By setting the target, you can select information accordingly. Try to adjust the tone of voice or the style of design too. You can definitely appeal to the audience in a better way.

3. Set means of transportation: In what scenarios will they use this map?

For example, the distance you can travel in a 15-minute walk is significantly different from the one in a 15-minute bicycle ride or a 15-minute drive.
By setting the means of transportation, you can get an idea of ​​the area range of your map will cover.
Finding out in what scenarios will the audience use your map can help you draw streets/roads. For example, a street used for walking can be drawn differently from roads for driving.

Case Study

Let me share some examples with you. I created illustrated maps of the same area using different goals, targets, and means of transportation.

Case.1
For PR: A Map to promote the charm of the place

Goal

I want to introduce tourists to the nice coffee shops and restaurants around Nijo Castle. It started because I noticed that many tourists come just for the castle and go straight back to the stations. Just a few go around Nijo Castle, and they are missing those great shops.

Target

Tourists who want to take a break on the way back from Nijo Castle (mainly young generations travelers)

Means of transportation

Within a 15 minute walk from Nijo Castle

Notes

Kaoru’s recommended coffee shops and curry shops within a 15 minutes walk of Nijo Castle!

Case. 2
For convenience: A map focusing on the great accessibility of the place

Goal

I wanted to share how surprisingly convenient it is to live in the area around Nijo Castle. I’ve lived there for a while now, so I made a list of the stores or amenities I use daily.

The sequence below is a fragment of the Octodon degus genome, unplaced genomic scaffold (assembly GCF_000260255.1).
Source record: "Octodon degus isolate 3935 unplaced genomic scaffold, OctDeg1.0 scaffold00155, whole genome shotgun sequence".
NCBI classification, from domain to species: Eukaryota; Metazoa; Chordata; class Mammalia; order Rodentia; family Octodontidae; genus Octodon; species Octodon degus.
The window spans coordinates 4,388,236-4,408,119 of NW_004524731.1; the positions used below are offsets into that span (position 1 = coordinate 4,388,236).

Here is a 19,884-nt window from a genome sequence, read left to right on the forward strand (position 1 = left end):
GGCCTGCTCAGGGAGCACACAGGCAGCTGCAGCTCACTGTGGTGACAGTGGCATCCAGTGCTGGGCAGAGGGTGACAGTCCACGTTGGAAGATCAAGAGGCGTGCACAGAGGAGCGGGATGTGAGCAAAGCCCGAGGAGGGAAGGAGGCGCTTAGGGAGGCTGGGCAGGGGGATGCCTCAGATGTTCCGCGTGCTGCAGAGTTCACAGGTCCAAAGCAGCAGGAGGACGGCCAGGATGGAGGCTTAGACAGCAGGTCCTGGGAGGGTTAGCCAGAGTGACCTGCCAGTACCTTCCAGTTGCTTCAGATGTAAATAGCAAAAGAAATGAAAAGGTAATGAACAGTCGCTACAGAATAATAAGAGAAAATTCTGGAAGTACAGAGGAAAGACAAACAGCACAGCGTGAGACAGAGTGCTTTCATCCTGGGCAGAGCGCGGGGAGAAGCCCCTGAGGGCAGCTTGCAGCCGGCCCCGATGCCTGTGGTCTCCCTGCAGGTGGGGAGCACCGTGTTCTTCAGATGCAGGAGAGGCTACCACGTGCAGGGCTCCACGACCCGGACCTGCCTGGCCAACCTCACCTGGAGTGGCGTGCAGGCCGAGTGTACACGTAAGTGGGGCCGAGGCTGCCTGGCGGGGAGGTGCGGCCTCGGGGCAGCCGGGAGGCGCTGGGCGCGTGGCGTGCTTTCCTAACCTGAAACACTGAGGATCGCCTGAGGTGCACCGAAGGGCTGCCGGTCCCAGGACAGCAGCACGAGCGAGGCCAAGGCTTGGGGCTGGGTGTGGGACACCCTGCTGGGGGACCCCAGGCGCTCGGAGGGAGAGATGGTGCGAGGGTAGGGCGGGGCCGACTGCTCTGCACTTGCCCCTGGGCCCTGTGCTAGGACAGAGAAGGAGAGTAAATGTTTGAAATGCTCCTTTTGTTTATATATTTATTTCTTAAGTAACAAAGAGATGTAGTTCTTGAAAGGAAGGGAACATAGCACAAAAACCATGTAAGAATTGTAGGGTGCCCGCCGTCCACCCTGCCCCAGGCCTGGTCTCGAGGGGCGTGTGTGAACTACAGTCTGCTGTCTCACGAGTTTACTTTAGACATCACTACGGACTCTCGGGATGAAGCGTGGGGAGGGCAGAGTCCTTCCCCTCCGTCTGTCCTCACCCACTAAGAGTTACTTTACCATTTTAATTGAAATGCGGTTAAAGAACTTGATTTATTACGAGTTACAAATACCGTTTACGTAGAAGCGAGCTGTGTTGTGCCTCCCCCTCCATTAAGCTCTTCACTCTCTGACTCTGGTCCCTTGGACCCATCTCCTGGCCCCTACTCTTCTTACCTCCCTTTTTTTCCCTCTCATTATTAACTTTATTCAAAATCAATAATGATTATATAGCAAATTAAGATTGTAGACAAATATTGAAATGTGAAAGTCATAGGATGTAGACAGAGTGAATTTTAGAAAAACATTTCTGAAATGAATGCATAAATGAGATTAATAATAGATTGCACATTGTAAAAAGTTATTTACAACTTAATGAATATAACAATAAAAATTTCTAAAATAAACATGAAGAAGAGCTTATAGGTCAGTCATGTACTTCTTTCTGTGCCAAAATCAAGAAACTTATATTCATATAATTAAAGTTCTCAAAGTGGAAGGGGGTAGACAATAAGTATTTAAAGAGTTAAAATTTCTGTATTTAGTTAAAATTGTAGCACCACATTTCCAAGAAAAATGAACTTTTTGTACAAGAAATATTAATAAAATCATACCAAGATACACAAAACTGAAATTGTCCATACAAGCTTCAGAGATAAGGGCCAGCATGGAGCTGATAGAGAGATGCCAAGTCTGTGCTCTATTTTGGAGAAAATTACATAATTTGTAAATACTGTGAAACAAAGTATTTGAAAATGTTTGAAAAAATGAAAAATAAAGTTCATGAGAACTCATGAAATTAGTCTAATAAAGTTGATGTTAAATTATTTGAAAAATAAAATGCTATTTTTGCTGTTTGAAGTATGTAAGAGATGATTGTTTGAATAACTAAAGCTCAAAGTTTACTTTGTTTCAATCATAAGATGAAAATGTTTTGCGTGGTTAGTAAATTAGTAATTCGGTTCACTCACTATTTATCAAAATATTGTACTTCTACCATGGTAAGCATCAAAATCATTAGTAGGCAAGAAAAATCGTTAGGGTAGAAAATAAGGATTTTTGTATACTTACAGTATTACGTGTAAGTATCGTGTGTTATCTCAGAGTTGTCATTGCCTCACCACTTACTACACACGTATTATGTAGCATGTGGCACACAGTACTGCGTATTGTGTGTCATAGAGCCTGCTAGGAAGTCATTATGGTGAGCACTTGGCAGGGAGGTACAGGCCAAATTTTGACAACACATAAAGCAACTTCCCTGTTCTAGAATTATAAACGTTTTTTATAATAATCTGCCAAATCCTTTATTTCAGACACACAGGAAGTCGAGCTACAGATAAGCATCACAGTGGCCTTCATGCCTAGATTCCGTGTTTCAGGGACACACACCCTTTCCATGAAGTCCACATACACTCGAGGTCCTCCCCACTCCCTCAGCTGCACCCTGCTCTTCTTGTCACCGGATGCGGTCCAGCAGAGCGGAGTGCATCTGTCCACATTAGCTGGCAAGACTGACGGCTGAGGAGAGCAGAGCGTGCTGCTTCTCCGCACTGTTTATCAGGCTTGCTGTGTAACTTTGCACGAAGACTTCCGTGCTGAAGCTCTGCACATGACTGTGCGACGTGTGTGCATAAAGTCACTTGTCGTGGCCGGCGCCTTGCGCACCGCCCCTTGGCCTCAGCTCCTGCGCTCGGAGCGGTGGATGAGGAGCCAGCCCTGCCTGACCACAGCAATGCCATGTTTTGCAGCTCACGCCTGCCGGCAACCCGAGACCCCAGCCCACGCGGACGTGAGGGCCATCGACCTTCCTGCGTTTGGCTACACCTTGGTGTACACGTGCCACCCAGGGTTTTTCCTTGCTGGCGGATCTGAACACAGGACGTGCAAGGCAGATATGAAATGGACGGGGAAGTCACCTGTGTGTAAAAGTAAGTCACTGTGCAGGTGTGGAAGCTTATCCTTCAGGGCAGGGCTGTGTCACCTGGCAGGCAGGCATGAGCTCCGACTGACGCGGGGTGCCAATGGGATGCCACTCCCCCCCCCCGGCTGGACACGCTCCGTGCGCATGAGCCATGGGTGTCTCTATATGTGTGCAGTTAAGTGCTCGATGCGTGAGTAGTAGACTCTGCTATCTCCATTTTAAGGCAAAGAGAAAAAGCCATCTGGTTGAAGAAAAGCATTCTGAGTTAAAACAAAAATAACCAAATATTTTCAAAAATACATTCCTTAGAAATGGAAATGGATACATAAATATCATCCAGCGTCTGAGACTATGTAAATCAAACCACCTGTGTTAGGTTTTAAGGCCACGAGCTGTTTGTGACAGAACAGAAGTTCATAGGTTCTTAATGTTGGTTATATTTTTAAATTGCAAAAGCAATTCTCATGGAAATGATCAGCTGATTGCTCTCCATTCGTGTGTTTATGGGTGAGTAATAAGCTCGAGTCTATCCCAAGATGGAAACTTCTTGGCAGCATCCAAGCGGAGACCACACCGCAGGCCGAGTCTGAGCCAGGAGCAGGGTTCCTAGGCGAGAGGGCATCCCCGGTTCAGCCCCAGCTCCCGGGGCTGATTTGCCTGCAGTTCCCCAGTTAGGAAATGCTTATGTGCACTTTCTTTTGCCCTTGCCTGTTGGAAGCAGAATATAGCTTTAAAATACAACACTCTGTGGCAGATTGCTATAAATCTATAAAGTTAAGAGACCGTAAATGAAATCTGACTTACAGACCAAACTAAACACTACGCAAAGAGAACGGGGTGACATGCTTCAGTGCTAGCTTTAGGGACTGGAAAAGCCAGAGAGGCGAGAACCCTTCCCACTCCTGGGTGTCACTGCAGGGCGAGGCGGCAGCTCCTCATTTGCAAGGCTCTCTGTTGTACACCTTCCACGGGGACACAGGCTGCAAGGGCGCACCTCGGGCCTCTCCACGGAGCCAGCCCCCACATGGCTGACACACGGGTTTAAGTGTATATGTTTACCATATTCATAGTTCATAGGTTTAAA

Target

Newcomers to Kyoto
People looking for a place to move to Kyoto city

Transportation

Within 15 minutes walk or 10 minutes by bicycle from the main stations

Notes

I collected information necessary for living around Nijo Castle, like ATM locations, discount programs for grocery stores, bus stops, and train stations, best places for running, etc.

Case. 3
For new experience: A map that gives a new discovery and perspective of the place

Goal

I wanted to share my experiences and discoveries around Nijo Castle.

Target

Locals who live around the area or in a different neighborhood in Kyoto, but not familiar with the area.

Transportation

Walk on foot

Notes

I posted the stories about Nijo Castle, what I experienced, discovered, felt, and heard from my friends…
It was a bit embarrassing to use me as the protagonist, so I created an imaginary character that would represent me.
(Don’t expect too much because I couldn’t include punchline or good endings…)

Now, here is a little piece of advice from me. If you make a habit of taking notes when you go out for walks, you can always review them and get inspiration to draw a map. It makes it much easier to explain or appeal what the map is about to your audience.

Lastly, while I’ve shared with you how I start creating an illustrated map my way, but that’s just way of doing it. The possibilities are endless!
So, find a theme that speaks to you and start drawing a map.
I hope my ideas can help you in one way or another!